North Santa Rosa

Living with Purpose

The following is a speech given by Matt Dobson at Jay High School’s recent Veteran’s Day Program:
This morning you have the fortunate opportunity of getting out of class and coming to this assembly program. But even more than that, this morning we all have the opportunity to pay tribute to our Veterans. Veterans Day is November 11th, but today (5 days early) we pause to remember those who have been called upon to put their lives on the line for our country. We can think of those who died in the service of the nation and be grateful. After all, the giving of one’s life truly is “the last full measure of devotion”. But let’s do even more this morning, by remembering those that lived. Those who came home from the war also deserve more than a mere pat on the back. They deserve the salute of thankful countryman like you and me
You see those who have known war, up close, don’t forget it. Servicemen and women forge a fellowship together while facing the fire. They’ve had more occasion than most of you to ask themselves what it is that’s worth fighting for. What are the real values that must be defended? It’s a question we must all ask ourselves—what is it that makes our nation the greatest and best of the entire civilized world? The 30th President of the United States, Calvin Coolidge, once said, “The nation which forgets its defenders will be itself forgotten” Royals, let’s not forget our veterans.
Many of them will tell you the most difficult aspect of wartime service in the armed forces, second only to fear of death, is the boredom. That’s right…boredom. It’s the feeling of being in limbo far away from home in a distant land; the dread of receiving bad news from home and not being able to do a thing about it…the death of a family member or a close friend; it’s longing for the freedoms of civilian life. But in almost every case, there’s joy and contentment in the plain old thought of “being home”. Consider the simple freedoms you enjoy every day. And consider those who have fought for your right to enjoy them.
You need to understand that veterans are not a separate class that is immune to the pull of strong emotions. But through discipline, sacrifice, and most of all love they have given of themselves as good citizens “called to duty”. Just in the last 10 years, we have had all too many occasions to create new veterans. We have had all too many occasions to ask our young people to risk that “last full measure of devotion”.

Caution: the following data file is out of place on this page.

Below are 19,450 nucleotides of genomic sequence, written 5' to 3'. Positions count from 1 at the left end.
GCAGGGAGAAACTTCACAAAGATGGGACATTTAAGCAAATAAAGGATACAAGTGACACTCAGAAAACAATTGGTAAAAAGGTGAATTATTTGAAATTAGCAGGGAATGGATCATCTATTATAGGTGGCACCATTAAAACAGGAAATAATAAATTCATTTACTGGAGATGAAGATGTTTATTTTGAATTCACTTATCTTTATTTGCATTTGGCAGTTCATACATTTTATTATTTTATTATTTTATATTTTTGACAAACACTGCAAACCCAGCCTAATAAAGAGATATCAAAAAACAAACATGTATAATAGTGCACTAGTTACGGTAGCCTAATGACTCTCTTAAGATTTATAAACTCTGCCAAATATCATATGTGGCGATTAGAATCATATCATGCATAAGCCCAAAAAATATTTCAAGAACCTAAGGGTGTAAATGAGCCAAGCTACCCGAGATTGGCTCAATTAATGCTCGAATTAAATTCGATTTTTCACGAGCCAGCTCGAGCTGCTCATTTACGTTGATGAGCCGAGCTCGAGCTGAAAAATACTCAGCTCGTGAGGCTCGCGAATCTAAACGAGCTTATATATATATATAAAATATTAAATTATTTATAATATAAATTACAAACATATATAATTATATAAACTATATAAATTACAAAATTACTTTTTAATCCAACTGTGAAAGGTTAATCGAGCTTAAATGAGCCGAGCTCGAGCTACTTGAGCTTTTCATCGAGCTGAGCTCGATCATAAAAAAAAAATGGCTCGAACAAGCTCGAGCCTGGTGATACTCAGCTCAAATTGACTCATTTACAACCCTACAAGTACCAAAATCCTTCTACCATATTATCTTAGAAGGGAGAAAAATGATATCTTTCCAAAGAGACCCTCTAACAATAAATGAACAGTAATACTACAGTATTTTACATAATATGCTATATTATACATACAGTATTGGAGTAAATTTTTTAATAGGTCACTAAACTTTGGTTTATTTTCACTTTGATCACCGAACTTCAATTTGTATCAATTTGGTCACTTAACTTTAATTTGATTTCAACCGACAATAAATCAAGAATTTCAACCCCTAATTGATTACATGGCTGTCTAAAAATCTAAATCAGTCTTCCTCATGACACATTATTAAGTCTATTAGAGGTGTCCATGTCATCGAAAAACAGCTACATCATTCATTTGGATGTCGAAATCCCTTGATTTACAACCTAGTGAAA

Perhaps the greatest honor we can pay for our veterans, living and dead, is best expressed in a quotation from President Abraham Lincoln: “It is for us, the living…to be dedicated here to the unfinished work that they have thus far so nobly advanced…that we here highly resolve that these dead shall not have died in vain; that this nation under God, shall have a new birth of freedom, and that government of the people, by the people, for the people shall not perish from the earth.”
Lincoln spoke those words on November 19, 1863, almost 150 years ago to the day. For some reason, November is a particular month of remembrance, the time when we give thanks as a people at Thanksgiving; the time when we commemorate the end of the first World War, when we—on election years, go to the polls to exercise the rights in defense of which so many veterans have worn the uniform, carried the flag, and fought the good fight. And WE need to be thankful for that.
But let’s not also forget, behind every veteran in the front line, there stood an anxious , gallant, and sacrificing family at home, hoping to have their husband, wife, son, daughter, aunt, uncle, cousin, or best friend return home safe. Some did, some didn’t. Our military servicemen and women have never been a separate entity here, perhaps because so many of us are veterans. In paying tribute to our veterans today, we are in fact paying tribute to the great heritage that we can all share…freedom and a humble pride in our country. I’m an American. You’re an American. We’re all Americans. Tell yourself that right now. Say it out-loud: “I am an American, I am an American, I am an American”.
Now what can YOU do? I’m going to tell you one thing. Look for a veteran, find a veteran, tell a veteran: “Thank you. Thank you for their service.” It’s my hope that you will find in your heart a spirit of thankfulness and let it be expressed in tangible ways to let the veterans who have fought for you…know you appreciate them. As a student, your resources are limited and you’re subject to all kinds of authority: the principal, parents, grandparents, those that provide for you. I can say this with all sincerity because I have a teenage son and daughter; you are a special generation with a monumental task of continuing to preserve our heritage for ages to come. I challenge you to not take things for granted. Be grateful. Be a good citizen. Simply be thankful for the things you have and don’t neglect to help someone when you see they need it. And should you feel the call to service; may you accept it with integrity, honor, and respect. God bless you, this school, and your family. And God bless the United States of America.
• This weekly column is written by Matt Dobson. A graduate of Florida State University, Univ. of West Florida, and Liberty Baptist Theological Seminary, he is Pastor of New Bethel Baptist Church in Jay, Florida and a 1LT Chaplain in the U.S. Army Reserves. Matt can be reached by email: He welcomes your thoughts concerning faith, belief, and Christian living. Visit the Living With Purpose website at

Posted by on Nov 10 2013. Filed under Living With Purpose, Local. You can follow any responses to this entry through the RSS 2.0. You can leave a response or trackback to this entry

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